A Product of Disability Access: Empowering Tribal Members with Disabilities & Their Families
by Spirit Lake Consulting, Inc.
Compared to the resources to help people with disabilities find a job and get an education, relatively little attention is paid to an area of life that most people feel is far more important, that is, their families. Maybe it is that we feel uncomfortable with the thought of people with disabilities as parents. Yes, there are some stories about blind mothers with professional jobs and fathers who use a wheelchair and drive their kids to soccer practice in a car with hand controls. However, the truth is that mental illness is a far more common disability than either blindness or orthopedic impairments. Spirit Lake Consulting Research Associate, Jessica Holmes tells her story about growing up with a father with mental illness.
At a very young age, I was told something disturbing about my father that my parents could no longer hide. Kids are a lot smarter than most think, and I picked up on my dad’s mental disabilities fairly quickly. When he was eighteen, he was diagnosed with paranoid schizophrenia, obsessive-compulsive disorder, amongst other mental disorders. I always knew that my father was different from the other dads who picked up my friends from school. The obsessive organization of our refrigerator was a clue, so was my father’s inability to take care of me without my mother’s help. It was when he suffered from a mental breakdown when I was eight years old that I finally realized that my family was not like everyone else’s.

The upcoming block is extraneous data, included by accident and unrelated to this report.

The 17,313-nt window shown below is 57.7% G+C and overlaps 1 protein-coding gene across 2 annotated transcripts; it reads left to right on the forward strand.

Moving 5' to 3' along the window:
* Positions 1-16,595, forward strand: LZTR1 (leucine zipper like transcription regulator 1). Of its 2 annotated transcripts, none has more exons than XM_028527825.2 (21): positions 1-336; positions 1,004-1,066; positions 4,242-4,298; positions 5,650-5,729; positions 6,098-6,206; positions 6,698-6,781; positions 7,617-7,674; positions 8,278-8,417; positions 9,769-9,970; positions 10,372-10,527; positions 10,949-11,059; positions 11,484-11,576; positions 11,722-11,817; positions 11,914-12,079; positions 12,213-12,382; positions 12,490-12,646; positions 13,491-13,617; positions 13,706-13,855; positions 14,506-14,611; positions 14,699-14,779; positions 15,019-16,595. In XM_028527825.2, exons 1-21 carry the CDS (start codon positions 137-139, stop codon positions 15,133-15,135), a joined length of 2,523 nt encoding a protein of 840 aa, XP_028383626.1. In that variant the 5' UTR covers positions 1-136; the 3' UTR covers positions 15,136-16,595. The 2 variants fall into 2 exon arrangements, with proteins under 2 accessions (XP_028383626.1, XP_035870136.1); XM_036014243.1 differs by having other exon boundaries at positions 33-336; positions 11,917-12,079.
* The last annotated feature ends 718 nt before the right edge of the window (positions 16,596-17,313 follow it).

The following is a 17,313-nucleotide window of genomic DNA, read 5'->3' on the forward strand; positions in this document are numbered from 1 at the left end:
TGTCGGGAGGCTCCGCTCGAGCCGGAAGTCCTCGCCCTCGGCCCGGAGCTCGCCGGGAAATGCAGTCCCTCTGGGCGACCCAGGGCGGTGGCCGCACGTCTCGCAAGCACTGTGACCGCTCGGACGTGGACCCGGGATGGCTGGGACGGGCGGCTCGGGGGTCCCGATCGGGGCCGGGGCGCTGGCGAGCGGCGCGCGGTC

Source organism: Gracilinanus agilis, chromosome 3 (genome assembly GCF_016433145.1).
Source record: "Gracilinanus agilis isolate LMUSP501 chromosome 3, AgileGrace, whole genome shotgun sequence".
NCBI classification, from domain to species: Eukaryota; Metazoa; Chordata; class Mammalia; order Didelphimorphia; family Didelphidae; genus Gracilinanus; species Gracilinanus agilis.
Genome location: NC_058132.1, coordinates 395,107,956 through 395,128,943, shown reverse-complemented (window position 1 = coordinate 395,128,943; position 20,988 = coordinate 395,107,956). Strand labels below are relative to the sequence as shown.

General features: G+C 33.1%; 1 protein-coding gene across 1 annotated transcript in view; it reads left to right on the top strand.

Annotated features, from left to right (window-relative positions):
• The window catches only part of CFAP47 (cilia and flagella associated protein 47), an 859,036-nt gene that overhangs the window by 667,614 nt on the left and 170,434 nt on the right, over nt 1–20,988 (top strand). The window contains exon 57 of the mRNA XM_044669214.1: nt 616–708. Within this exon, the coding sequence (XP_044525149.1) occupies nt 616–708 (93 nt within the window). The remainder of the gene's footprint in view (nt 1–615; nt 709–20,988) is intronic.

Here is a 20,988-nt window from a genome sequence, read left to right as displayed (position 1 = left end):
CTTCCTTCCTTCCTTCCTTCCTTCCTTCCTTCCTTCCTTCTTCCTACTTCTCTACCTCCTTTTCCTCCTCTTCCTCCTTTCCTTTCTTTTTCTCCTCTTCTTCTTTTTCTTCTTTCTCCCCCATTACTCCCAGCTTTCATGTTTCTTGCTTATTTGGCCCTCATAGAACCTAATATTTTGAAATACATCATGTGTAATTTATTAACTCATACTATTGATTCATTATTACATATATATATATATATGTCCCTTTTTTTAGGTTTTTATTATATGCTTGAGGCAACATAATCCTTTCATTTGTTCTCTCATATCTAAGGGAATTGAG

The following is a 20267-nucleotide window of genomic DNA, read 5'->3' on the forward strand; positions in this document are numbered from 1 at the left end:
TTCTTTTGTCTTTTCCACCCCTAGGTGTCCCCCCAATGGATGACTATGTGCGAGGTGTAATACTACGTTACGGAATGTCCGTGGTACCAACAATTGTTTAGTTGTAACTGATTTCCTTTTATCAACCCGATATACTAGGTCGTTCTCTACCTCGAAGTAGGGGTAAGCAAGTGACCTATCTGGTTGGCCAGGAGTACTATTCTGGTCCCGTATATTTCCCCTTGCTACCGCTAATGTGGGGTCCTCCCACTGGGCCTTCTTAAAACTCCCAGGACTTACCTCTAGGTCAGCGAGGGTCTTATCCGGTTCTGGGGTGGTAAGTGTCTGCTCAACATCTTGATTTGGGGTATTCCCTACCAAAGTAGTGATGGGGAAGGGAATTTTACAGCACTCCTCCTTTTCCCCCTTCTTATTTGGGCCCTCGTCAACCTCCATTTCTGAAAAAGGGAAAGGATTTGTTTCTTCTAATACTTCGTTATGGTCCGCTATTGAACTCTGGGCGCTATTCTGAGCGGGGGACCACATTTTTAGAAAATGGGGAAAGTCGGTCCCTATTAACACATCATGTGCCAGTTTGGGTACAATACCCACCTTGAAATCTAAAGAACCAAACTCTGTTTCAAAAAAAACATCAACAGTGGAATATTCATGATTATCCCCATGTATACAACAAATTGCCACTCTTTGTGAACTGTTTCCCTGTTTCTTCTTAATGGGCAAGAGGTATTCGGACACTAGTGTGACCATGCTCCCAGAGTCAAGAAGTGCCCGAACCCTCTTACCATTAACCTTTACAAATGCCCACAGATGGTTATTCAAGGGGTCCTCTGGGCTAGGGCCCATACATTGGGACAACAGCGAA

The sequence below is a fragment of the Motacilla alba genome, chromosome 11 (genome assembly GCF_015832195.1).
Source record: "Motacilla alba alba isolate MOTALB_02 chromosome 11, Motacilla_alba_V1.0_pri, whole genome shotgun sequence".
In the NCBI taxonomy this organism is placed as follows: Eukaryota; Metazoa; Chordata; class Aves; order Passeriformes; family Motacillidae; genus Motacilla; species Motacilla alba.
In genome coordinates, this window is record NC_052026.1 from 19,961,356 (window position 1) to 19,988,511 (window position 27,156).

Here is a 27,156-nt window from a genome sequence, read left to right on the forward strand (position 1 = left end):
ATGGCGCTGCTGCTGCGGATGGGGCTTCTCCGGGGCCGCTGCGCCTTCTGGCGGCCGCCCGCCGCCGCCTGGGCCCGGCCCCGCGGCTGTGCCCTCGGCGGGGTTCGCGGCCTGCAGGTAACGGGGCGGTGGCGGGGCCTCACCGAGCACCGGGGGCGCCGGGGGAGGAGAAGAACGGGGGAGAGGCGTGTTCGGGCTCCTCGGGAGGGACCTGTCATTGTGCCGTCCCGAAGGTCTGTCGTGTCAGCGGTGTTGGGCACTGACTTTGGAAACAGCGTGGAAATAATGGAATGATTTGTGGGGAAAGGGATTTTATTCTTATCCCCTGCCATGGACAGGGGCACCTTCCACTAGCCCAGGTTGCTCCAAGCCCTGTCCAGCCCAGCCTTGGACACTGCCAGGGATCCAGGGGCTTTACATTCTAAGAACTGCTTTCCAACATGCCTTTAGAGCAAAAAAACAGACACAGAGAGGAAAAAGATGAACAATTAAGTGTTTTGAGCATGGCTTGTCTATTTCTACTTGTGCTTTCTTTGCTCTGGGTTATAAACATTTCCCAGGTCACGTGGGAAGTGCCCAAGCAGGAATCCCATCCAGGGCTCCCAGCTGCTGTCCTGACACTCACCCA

Having a disability affects everyone involved in the person’s life– the spouse, parents, family, and children. Growing up with a parent who has a disability can be emotionally disturbing, especially as the child is going through the usual difficulties of growing up. As an eight-year-old finding out about my father’s disability, all I felt was confusion and anger. I had witnessed my father’s poor treatment of my mother and when she was not around, I would sometimes suffer through the same treatment. I didn’t understand why my father could not attend back-to-school nights like all the other fathers, or help me with my homework without falling apart. When he was sent to a hospital to seek treatment, I found myself relieved that he was gone and relished in the opportunity to spend quiet, carefree moments with my mother.
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